|Publication number||US5975644 A|
|Application number||US 08/900,162|
|Publication date||Nov 2, 1999|
|Filing date||Jul 28, 1997|
|Priority date||Jul 28, 1997|
|Also published as||CA2236390A1, CA2236390C|
|Publication number||08900162, 900162, US 5975644 A, US 5975644A, US-A-5975644, US5975644 A, US5975644A|
|Inventors||William J. Lang|
|Original Assignee||Lang; William J.|
|Export Citation||BiBTeX, EndNote, RefMan|
|Patent Citations (5), Non-Patent Citations (2), Referenced by (16), Classifications (13), Legal Events (7)|
|External Links: USPTO, USPTO Assignment, Espacenet|
This invention relates to a drum with external tool holders for holding tools that grind, crush, pulverize, blend and mix a variety of materials and more particularly to a drum with external tools driven by two hydraulic motors and mountable on an excavator.
Stump grinders with drums with comminuting tools for pulverizing tree stumps in the ground and mixing the wood chips with soil can be used for many purposes other than tree stump eradication. They can for example grind hard material such as asphalt paving as well as breaking up sedimate in a settling pond and then mixing the sedimate with liquid to form a slurry. When the slurry is contaminated sludge, these drums can also mix materials with the slurry that will contain it or neutralize it. Another use for these drive drums with tools on their outer peripheries is the treatment of mine tailings.
My U.S. Pat. Nos. 5,158,126 and 5,355,918, the disclosures of which are incorporated herein by reference, disclose drums driven by a single hydraulic motor. These drums both have relatively short comminuting tools and tool holders that work well for tree stump eradication. When using a drum to treat other materials, different tools and tool holders may be more efficient. A longer drum with additional tools and tool holders can also improve performance for some tasks. It may also be desirable to supply more power to rotate the drum.
The hydraulic motor that drives the drum for a grinder mixer assembly should be protected from the materials being treated and should be isolated from loads that are not directly associated with the transmission of torque to drive the drum. Loads that shorten hydraulic motor life are loads that change the shape of the drum and cause misalignment between the motor housing and the motor spindle. Pressure on one side of the drum can distort the drum if the drum has insufficient strength. The drum can be distorted by the transmission of torque to the tools mounted on its outer periphery. The heat required to attach tool holders to the outer surface of the drum can also cause substantial drum distortion. Tool holders or tool holder attaching brackets are usually welded directly to the outer drum surface. Due to the large loads that may be applied to the tool holders, high heat is applied to the drum to weld the tool holders or tool holder attaching brackets in place. This heat can distort the drum and cause misalignment between a hydraulic motor housing and the motor spindle.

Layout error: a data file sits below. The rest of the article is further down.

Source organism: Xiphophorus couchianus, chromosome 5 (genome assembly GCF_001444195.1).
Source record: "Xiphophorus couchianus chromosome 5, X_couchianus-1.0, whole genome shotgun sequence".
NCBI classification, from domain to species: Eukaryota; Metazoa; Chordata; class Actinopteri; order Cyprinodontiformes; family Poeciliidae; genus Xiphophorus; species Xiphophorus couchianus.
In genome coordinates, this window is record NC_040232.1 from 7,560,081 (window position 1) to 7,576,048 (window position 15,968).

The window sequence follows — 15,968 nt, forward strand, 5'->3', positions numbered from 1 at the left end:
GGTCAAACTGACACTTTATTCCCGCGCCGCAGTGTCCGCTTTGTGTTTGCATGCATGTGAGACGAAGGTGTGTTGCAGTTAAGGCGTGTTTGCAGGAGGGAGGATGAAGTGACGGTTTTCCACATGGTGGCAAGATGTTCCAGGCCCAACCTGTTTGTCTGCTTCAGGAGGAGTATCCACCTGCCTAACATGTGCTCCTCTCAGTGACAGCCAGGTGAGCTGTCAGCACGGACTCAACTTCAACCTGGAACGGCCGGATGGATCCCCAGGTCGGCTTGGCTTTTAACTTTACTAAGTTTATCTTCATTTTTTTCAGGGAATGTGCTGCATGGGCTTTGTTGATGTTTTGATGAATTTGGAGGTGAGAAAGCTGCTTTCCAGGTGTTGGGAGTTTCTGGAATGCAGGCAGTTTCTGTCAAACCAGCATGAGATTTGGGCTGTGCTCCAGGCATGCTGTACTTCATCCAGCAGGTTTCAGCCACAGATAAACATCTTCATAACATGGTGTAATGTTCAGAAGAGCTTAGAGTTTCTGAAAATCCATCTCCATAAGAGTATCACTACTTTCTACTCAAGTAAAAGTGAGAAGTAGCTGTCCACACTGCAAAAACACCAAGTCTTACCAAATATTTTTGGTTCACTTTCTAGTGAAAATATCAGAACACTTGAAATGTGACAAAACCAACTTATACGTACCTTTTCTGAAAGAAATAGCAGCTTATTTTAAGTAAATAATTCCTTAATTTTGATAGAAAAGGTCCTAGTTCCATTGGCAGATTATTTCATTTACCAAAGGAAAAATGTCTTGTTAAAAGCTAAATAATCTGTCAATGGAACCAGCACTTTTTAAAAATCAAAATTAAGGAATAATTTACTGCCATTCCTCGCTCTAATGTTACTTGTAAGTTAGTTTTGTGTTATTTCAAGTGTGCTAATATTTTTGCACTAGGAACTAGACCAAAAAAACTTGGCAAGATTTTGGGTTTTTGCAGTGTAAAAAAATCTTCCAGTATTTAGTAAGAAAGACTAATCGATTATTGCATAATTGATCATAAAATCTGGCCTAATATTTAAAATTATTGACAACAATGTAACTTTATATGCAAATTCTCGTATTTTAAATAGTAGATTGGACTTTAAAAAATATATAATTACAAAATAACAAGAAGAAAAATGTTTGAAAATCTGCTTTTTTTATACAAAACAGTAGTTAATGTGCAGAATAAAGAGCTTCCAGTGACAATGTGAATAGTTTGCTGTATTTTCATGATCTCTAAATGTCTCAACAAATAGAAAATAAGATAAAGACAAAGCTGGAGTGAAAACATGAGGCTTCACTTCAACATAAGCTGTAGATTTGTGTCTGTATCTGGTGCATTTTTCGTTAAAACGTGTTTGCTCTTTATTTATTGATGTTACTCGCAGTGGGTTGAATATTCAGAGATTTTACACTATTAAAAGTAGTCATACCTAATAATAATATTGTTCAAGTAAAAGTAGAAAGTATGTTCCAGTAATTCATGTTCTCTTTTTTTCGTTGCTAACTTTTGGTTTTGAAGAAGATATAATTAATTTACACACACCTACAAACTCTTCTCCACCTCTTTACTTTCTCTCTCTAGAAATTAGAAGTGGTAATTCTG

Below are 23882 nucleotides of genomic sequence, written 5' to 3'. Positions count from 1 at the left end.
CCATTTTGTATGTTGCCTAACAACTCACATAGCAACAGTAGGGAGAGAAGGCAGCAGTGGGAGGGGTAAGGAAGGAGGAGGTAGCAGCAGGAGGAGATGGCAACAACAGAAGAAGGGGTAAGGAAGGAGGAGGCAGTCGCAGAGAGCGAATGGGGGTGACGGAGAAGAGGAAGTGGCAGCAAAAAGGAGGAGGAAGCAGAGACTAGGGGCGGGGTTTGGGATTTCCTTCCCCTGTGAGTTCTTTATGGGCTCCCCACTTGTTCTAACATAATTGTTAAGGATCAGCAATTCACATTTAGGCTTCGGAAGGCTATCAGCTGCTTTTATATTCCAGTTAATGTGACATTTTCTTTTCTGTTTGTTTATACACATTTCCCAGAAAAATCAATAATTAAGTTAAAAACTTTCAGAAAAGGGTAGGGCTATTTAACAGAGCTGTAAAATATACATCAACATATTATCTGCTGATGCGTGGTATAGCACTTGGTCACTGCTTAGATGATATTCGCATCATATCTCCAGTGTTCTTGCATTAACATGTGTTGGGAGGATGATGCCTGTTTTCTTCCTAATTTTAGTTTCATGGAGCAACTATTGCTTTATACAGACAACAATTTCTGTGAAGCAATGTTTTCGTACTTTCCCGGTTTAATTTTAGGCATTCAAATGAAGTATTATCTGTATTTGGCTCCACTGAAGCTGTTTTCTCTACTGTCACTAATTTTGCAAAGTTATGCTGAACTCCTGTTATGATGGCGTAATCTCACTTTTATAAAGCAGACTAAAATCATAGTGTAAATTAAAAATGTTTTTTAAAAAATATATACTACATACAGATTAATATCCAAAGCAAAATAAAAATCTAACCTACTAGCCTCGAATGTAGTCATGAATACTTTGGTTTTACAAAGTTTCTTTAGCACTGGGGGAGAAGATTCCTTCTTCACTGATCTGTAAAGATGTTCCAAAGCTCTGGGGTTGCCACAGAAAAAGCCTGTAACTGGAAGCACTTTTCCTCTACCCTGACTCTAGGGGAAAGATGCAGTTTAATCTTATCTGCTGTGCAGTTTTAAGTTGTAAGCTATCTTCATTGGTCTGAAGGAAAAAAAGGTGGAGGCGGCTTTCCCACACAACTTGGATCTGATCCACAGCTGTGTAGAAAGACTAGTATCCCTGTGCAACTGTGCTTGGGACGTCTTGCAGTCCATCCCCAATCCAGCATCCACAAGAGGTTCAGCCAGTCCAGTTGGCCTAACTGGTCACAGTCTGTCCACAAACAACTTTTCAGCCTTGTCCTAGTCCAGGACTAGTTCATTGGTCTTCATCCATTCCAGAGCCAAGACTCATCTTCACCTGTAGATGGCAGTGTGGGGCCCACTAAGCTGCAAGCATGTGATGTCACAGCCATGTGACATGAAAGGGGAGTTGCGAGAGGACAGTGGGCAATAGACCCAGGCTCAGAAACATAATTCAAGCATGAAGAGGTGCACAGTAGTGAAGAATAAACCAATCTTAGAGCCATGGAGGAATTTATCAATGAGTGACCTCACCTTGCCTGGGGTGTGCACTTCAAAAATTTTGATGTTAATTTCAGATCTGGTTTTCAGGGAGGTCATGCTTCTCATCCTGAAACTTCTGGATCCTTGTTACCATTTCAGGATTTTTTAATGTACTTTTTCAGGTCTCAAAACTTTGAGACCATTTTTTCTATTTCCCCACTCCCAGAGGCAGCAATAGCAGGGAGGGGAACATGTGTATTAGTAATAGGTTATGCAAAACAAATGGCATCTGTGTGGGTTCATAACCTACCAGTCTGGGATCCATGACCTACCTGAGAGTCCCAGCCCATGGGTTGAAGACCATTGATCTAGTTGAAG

The length of the drum needs to be increased for some uses. With a long drum, potential problems due to torsional deflection of the drum increase. This potential problem increases as the distance along the axis of a drum from tools to the drive torque input to the drum increases. This is due in part to the fact that the tools on the side of the drum that is advancing toward material to be treated absorb most of the torque from the motor. If all the tools and tool holders were loaded equally, the torque would be distributed around the circumference of the drum and distortion of the drum due to the torque load on the drum would be minimized.
An object of the invention is to provide a grinder mixer assembly with a drum driven by two hydraulic motors. Another object of the invention is to provide a grinder mixer assembly with a drum that is driven in an area mid-way between the ends of the drum. A further object of the invention is to provide a driven drum with driven rings that are held in axial alignment with each other. A still further object of the invention is to provide a driven drum that includes two drum sections that are clamped together by fasteners.
The grinder mixer assembly has a yoke with a first yoke arm and a second yoke arm. A non-rotatable stub shaft is attached to each yoke arm. Drum end plates are rotatably journaled on the stub shafts and clamped to the drum by bolts. A central spindle of a hydraulic motor is connected to each stub shaft. Hydraulic motor housings are journaled on their spindles inside the drum. Passages through the stub shafts supply hydraulic fluid to passages in the hydraulic motor spindles and return hydraulic fluid from passages in the spindles to a sump.